2006 Star Stratoliner Press Introduction
You may want to assume the crash position as the `Liner's floorboards grind through apexes, but that grating sound signals the fun part: twisting the fun stick and squirting out of a turn. Third gear, fourth or fifth, it really doesn't matter: the bike pounds forward at almost any RPM as the EXUP valve, dual-spark heads and 12-hole fuel injection seamlessly work together to offer a super-smooth cruising experience.
Smooth in a carburetion way, of course. Dual contra-rotating counterbalancers aside, you really feel this motor. It's like two soft, well-intentioned hammers softly throbbing at your grey matter as you ride. At higher engine speeds my eyeballs jiggled and my vision blurred, but at 3000rpm, a good cruising clip, the bike just rocked me gently. Unlike some other Japanese cruiser powerplants, this motor doesn't feel sanitized for public consumption. It has a nice earthy, thumpy character to it that feels the way a big V-twin should.
After the twisties, we spent 30 miles droning along mostly straight roads with the occasional gentle, high-speed sweeper. During an extended stint of 80-plus-mph cruising, the Strato didn't leave me flailing in the wind. The seating position is as rational as a cruiser will allow, and the seat is very good: wide, supportive and soft enough for several hours of cruising. I didn't notice any intense buffeting from the windscreen, although things get noisy and windy over 80 mph. Passenger accommodations are "not bad", according to one passenger on our ride. The morning's ride came to an end as we reached Old Town Temecula for our lunch stop.
After being plied with enough fried food to choke Pavarotti, we headed back to Palm Springs by way of Idylwild, a mountain town almost 6,500 feet above sea level. The road up the mountain is twisty and bumpy with its share of sheer drop-offs -- not a place for a heavy-feeling, slow motorcycle.
The Stratoliner gobbled it up, mile after mile. This Star has a broad, well-placed handlebar that easily guides the bike through the turns, while the motor rewards aggressive riders with a great Wagner-esque symphony from the nicely-detailed chrome exhaust system. Just like when they are riding any other cruiser, Strato-riders need to know their bikes' limits and carefully select cornering lines, but the chassis feels rock-steady at almost any speed, the front suspension soaks up bumps nicely, and it's easy to set a nice pace going through the curves, the floorboards' scratching and the exhaust's growl creating a perfect soundtrack.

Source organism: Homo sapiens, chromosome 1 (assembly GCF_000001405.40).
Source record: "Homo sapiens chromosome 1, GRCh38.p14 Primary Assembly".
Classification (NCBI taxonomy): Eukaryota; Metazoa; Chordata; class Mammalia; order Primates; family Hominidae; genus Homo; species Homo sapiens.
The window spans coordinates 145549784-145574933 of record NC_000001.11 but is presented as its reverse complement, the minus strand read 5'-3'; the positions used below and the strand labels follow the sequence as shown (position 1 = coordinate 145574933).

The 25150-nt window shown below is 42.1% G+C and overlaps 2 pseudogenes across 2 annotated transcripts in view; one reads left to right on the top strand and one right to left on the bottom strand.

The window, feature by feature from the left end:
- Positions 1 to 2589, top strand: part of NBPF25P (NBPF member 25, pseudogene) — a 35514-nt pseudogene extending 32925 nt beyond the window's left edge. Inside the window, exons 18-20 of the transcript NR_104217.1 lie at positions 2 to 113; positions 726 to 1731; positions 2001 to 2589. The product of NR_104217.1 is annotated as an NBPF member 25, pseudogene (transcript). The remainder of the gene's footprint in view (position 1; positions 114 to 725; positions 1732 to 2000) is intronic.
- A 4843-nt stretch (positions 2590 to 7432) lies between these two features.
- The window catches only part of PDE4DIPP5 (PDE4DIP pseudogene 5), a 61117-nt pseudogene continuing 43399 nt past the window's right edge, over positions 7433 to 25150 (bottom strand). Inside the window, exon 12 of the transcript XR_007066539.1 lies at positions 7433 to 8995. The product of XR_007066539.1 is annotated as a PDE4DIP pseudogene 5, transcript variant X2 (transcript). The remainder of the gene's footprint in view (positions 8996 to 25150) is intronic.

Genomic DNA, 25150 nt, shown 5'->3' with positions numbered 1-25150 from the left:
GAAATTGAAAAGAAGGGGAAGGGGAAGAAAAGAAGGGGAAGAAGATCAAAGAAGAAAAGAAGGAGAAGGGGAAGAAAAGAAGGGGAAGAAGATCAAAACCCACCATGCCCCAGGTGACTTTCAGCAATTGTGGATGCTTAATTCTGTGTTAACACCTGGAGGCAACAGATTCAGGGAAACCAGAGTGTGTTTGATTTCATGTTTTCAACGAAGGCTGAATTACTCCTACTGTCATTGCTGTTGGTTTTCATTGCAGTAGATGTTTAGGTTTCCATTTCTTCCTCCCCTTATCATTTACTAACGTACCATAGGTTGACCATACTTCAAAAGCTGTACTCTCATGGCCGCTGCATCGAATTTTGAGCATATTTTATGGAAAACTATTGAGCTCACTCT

The 22-mile ride down the mountain was pleasant behind the `Liner's big windscreen, even in sub-40 degree weather. It was a spirited run punctuated by beautiful vistas of a spectacular sunset, not the terrifying death ride of smoking brakes and wallowing, dragging chassis that I had feared on the way up. All the development and work put in by the engineers and product planners paid off; Star has an excellent-handling product in the Stratoliner.
It's not perfect, though. A bike so big, heavy and powerful is perfect for use as a two-up, cross-country cruiser, but luggage capacity is a little sparse. With just enough space for three baby pot-bellied pigs or a half-helmet, the hard saddlebags just don't hold very much. Unless you change your underwear less often than Sean does, expect to only carry a weekend's worth of gear for you and your companion.
Other weaknesses include a rubbery handlebar and limited ground clearance. If the motor is solid-mounted, than why can't the bar be? The nice, rigid chassis is masked by the slight indistinct feel from the bars, but such long bars must magnify the modest thumping coming from the engine room on this bike, necessitating rubber-mounting. As for ground clearance, cruiser riders want floorboards on this kind of bike, and it's understandable: it's hard to keep your feet on pegs at high speeds in the feet-forward cruiser position.
At the end of it all, after a day of riding I was still cruiser-sore, but impressed with a big bike that provided all of the comfort, handling and motor I could expect from this genre. The Stratoliner is available now in three trim levels: the base Stratoliner for $15,180, the Stratoliner Midnight for $15,480, which has glossy Raven paint, a blacked-out engine and other components, and the Stratoliner S for $16,580 with extra chrome parts like the drive belt guard, fork covers, handlebar clamps and polished wheels.
Rather than just being a Roadliner with an accessory package, the Stratoliner is a distinctive, well-thought out touring rig that should handily meet its intended audience's needs. The windscreen, luggage and backrest transform what could be yet another heavy, expensive, overpowered boulevard cruiser into an open-road touring rig that offers handling, comfort, power and flexibility to its well-heeled clientele. Big touring cruisers are an American institution going back almost a century, and the Stratoliner upholds that tradition. Just make sure your traditions include traveling light.